Song: Alberta Bound, originally performed by Gordon Lightfoot, is about being en route to Alberta, with the singer heaping great praise on the province. Lyrics include: “I’m Alberta-bound, This piece of heaven that I’ve found, Rocky Mountains and black fertile ground, Everything I need beneath that big blue sky”. The song has been covered by other artists such as Bryan Adams and Paul Brandt.

Band/Musician: Alberta has produced a number of female artists who have gone on to great careers domestically and internationally. Singers/songwriters include Joni Mitchell, k.d. Lang, Jann Arden, Tegan and Sara, and Feist. Among them, Mitchell has been described as “one of the greatest songwriters ever” and one of “the most important and influential female recording artist of the late 20th century”.

People: I was surprised to learn that actor and marijuana activist Tommy Chong was born in Edmonton. Chong is best known for his stoner comedy duo, Cheech & Chong, with Cheech Marin. The two released several popular movies and albums together, but my favourite role for Chong was as baked hippie Leo Chingkwake on That 70s Show.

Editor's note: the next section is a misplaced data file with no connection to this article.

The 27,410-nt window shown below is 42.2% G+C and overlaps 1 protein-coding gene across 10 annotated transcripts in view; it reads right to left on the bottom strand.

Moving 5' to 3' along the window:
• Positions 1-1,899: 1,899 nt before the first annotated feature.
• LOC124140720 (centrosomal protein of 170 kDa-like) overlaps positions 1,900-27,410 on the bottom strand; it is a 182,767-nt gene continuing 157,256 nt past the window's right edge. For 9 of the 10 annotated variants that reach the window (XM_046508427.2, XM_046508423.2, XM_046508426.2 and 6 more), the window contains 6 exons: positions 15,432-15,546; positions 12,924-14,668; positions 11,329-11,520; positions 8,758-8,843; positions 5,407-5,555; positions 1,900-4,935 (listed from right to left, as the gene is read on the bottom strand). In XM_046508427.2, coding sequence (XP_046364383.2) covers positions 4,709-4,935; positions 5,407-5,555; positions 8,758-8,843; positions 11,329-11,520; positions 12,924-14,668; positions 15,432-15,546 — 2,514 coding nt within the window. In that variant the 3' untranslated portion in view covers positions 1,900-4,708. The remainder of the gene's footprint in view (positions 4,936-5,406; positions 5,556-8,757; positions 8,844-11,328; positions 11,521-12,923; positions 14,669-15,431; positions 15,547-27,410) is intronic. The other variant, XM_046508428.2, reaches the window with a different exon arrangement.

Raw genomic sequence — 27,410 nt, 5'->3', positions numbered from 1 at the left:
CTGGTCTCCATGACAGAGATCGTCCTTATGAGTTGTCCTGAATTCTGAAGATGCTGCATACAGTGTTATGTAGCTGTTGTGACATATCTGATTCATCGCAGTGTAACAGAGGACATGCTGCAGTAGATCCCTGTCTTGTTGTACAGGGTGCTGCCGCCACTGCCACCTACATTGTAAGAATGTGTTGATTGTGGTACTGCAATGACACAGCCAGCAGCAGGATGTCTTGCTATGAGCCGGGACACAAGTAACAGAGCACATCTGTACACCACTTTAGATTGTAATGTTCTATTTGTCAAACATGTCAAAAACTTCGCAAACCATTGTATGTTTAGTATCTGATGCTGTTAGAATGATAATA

Animal: Charlie was a mule that survived the 1903 Turtle Mountain landslide, which killed 70-90 people who called the mining town of Frank home. The mule managed to endure underground for more than a month by eating bark and drinking available water. Sadly, Charlie was overfed oats and brandy by his joyful rescuers, resulting in the mule perishing.

Leo

Invention: The SMART Board was developed Calgary husband and wife team David Martin and Nancy Knowlton in 1991. No longer would teachers and instructors alike have to struggle with chalkboards, overhead projectors or whiteboards. By 2016, the tandem’s company, SMART Technologies Inc., was purchased by the Foxconn Technology Group for $200 million.

Crime: Known as the Edmonton Shooting, in 2014, 53-year-old Phu Lam killed his wife, stepson, in-laws, a family friend and a neighbour. His victim count totalled eight people, making it the deadliest mass murder in the province’s history. Lam would take his own life following the homicides. In 2021, Lam threatened to do exactly what he later carried out. At the time of the crime, he was in heavy debt due to a gambling addiction.